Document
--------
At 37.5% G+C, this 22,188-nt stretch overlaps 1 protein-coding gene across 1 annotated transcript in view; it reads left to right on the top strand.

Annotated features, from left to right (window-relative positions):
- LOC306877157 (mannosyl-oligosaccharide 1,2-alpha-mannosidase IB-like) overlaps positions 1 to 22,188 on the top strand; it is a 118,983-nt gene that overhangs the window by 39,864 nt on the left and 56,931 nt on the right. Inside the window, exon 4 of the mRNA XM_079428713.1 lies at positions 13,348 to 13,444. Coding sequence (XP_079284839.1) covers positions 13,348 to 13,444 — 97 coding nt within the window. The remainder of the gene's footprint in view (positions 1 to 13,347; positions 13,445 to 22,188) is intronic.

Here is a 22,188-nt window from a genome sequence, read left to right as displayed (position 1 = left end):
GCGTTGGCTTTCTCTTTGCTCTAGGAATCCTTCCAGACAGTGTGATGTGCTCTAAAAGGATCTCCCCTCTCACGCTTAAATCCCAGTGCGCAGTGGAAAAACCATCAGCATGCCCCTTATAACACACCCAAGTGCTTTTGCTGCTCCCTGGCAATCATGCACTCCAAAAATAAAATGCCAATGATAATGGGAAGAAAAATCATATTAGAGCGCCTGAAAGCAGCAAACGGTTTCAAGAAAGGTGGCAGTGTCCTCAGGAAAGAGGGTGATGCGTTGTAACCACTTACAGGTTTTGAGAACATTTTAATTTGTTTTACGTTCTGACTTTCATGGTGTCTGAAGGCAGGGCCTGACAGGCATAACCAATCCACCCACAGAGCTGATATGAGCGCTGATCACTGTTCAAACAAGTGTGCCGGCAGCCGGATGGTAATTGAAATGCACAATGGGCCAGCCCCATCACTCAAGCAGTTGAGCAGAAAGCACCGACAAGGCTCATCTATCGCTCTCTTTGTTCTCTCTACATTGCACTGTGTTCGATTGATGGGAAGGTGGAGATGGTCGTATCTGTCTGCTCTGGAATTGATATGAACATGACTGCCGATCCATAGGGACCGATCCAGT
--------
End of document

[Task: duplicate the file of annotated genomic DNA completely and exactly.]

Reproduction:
At 37.5% G+C, this 22,188-nt stretch overlaps 1 protein-coding gene across 1 annotated transcript in view; it reads left to right on the top strand.

Annotated features, from left to right (window-relative positions):
- LOC306877157 (mannosyl-oligosaccharide 1,2-alpha-mannosidase IB-like) overlaps positions 1 to 22,188 on the top strand; it is a 118,983-nt gene that overhangs the window by 39,864 nt on the left and 56,931 nt on the right. Inside the window, exon 4 of the mRNA XM_079428713.1 lies at positions 13,348 to 13,444. Coding sequence (XP_079284839.1) covers positions 13,348 to 13,444 — 97 coding nt within the window. The remainder of the gene's footprint in view (positions 1 to 13,347; positions 13,445 to 22,188) is intronic.

Here is a 22,188-nt window from a genome sequence, read left to right as displayed (position 1 = left end):
GCGTTGGCTTTCTCTTTGCTCTAGGAATCCTTCCAGACAGTGTGATGTGCTCTAAAAGGATCTCCCCTCTCACGCTTAAATCCCAGTGCGCAGTGGAAAAACCATCAGCATGCCCCTTATAACACACCCAAGTGCTTTTGCTGCTCCCTGGCAATCATGCACTCCAAAAATAAAATGCCAATGATAATGGGAAGAAAAATCATATTAGAGCGCCTGAAAGCAGCAAACGGTTTCAAGAAAGGTGGCAGTGTCCTCAGGAAAGAGGGTGATGCGTTGTAACCACTTACAGGTTTTGAGAACATTTTAATTTGTTTTACGTTCTGACTTTCATGGTGTCTGAAGGCAGGGCCTGACAGGCATAACCAATCCACCCACAGAGCTGATATGAGCGCTGATCACTGTTCAAACAAGTGTGCCGGCAGCCGGATGGTAATTGAAATGCACAATGGGCCAGCCCCATCACTCAAGCAGTTGAGCAGAAAGCACCGACAAGGCTCATCTATCGCTCTCTTTGTTCTCTCTACATTGCACTGTGTTCGATTGATGGGAAGGTGGAGATGGTCGTATCTGTCTGCTCTGGAATTGATATGAACATGACTGCCGATCCATAGGGACCGATCCAGT